Andrew Boagey, Business Director, Northern Europe, SystraMarc Genain, Project Director, Systra
Major construction work on London’s Crossrail project is expected to start in 2010. Running east-west across London, the scheme is identical in concept to the Réseau Express Régional routes in Paris, bringing passengers in from the suburbs to the heart of the city and continuing out to the other side. The most directly comparable route is RER Line A, one of five cross-city lines that make up the current RER network in Paris. Line A also runs on an east-west alignment, this being one of several common features that make comparison with the published design for Crossrail instructive.
Before discussing Line A in detail, it is helpful to recap on the RER concept, which is a response to the demands of an already congested, ever-growing city. Rather than stopping at main line termini and discharging commuters into already congested stations, trains head underground as they approach the city centre, remaining there until they re-surface on the opposite side, where they continue to the outer suburbs. RER lines absorb many passengers who might otherwise board congested metro lines, which can then more readily accommodate shorter city journeys without high volumes of commuters loading and unloading at each main line terminus.
Today, the growing network of RER lines serves all but three of the 20 most heavily-used stations in Paris. The five lines reach out 100 km from the city centre, and operation is shared between Paris operator RATP, which also runs the bus, tram and metro systems in the Ile-de-France metropolitian area, and the French national railway, SNCF. Agreements define the separation of responsibilities between the two organisations.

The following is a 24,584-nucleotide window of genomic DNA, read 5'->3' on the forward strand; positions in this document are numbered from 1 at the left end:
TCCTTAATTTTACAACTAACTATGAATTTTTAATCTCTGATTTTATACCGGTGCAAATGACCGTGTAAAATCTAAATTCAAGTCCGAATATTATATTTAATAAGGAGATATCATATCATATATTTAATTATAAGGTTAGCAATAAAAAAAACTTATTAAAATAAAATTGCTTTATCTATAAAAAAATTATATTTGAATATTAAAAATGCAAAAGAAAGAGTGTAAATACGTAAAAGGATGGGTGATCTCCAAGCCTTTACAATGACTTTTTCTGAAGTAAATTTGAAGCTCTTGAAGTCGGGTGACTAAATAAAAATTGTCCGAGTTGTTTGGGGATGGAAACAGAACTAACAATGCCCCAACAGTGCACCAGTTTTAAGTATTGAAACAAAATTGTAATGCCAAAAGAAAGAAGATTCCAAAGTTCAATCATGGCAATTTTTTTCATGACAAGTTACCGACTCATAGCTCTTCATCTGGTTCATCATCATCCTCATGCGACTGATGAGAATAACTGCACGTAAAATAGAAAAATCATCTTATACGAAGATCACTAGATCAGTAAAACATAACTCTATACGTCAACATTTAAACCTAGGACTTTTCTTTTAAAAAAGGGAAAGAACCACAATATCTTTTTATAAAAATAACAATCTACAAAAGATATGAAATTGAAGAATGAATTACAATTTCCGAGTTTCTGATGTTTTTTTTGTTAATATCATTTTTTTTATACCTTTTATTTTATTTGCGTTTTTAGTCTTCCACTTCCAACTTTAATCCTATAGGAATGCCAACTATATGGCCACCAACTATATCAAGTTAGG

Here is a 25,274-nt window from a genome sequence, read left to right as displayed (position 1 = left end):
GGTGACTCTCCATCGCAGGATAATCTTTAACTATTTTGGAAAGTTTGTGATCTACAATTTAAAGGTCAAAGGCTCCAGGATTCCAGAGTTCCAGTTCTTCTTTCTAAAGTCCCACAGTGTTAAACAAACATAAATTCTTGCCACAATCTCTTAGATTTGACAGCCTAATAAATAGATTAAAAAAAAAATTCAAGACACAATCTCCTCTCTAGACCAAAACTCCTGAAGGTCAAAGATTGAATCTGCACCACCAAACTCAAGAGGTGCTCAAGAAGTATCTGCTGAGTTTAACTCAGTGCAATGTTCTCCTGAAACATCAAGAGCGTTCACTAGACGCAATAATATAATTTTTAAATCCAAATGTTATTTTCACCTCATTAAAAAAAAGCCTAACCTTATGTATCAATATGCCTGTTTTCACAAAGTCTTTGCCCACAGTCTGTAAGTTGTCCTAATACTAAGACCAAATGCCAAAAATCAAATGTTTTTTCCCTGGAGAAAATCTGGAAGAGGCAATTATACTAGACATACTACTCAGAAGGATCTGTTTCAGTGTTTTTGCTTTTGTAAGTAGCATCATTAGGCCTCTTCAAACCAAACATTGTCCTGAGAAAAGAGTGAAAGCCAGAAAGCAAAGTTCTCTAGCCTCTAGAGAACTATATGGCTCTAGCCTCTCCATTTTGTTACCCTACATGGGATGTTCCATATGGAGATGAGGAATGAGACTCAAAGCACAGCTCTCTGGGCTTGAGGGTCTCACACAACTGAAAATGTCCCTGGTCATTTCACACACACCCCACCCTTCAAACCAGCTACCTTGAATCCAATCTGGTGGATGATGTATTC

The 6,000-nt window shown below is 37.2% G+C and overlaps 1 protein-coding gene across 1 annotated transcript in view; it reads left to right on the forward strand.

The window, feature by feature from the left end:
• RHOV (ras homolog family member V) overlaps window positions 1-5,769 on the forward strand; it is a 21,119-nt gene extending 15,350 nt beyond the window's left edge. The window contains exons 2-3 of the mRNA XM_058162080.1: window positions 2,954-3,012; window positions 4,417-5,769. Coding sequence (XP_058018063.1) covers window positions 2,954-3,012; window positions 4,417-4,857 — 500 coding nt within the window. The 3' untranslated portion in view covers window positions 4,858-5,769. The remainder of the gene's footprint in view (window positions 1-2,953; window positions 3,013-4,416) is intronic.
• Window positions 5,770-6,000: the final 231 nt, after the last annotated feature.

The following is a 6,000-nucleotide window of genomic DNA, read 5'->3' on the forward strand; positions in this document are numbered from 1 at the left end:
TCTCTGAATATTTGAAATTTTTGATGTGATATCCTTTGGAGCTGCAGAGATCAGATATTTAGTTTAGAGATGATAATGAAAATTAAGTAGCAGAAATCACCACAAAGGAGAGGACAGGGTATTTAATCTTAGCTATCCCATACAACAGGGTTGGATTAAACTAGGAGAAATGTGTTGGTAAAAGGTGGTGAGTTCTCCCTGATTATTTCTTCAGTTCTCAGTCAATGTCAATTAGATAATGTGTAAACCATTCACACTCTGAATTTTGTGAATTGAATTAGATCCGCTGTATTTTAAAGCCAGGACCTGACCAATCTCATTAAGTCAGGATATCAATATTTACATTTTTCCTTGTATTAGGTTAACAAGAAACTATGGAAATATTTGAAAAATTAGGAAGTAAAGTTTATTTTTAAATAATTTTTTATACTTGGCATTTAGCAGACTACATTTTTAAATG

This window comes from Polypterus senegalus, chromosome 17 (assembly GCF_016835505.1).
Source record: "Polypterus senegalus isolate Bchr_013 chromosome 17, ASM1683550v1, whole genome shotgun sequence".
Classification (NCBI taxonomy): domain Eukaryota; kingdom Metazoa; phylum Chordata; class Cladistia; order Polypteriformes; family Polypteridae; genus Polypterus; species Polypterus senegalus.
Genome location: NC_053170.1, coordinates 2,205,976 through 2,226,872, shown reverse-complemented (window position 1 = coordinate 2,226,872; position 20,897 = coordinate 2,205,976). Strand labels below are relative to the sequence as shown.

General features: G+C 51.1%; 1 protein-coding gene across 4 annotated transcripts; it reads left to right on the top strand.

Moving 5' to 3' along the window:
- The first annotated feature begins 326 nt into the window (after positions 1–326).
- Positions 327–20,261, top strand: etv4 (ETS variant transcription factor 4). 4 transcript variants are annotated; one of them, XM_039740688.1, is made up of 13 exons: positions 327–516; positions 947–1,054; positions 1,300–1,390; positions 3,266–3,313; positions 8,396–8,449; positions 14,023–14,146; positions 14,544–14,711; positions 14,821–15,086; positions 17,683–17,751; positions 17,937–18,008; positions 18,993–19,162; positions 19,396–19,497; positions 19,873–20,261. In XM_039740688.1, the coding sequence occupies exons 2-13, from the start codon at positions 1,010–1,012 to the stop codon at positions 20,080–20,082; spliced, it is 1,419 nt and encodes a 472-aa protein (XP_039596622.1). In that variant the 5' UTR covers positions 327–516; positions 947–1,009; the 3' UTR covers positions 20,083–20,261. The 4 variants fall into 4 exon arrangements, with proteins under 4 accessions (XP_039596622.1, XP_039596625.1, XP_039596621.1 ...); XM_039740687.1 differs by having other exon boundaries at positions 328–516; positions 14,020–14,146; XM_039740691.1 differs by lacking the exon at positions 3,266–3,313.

RATP operates Line A and most of Line B, with 67 stations in total, retaining its emphasis on this central city market. SNCF operates over a wider network, with 181 RER stations. It also operates services to 204 suburban stations in the greater Paris area. Despite the existence of two operators, the RER lines have a common branding.
The success of the RER can be measured in terms of its popularity and the growth that it has seen in recent years. In 2008 RER trains carried well over one billion passengers - around 700 million by SNCF and 450 million by RATP.
The RER is seen as something special, not least because it is closely integrated with metro, suburban and inter-city services. It seems to have established an important, yet separate, role in the urban transport network. The essence of this success seems to lie in the clarity of purpose of train operations and the relationship with the investment that has been made.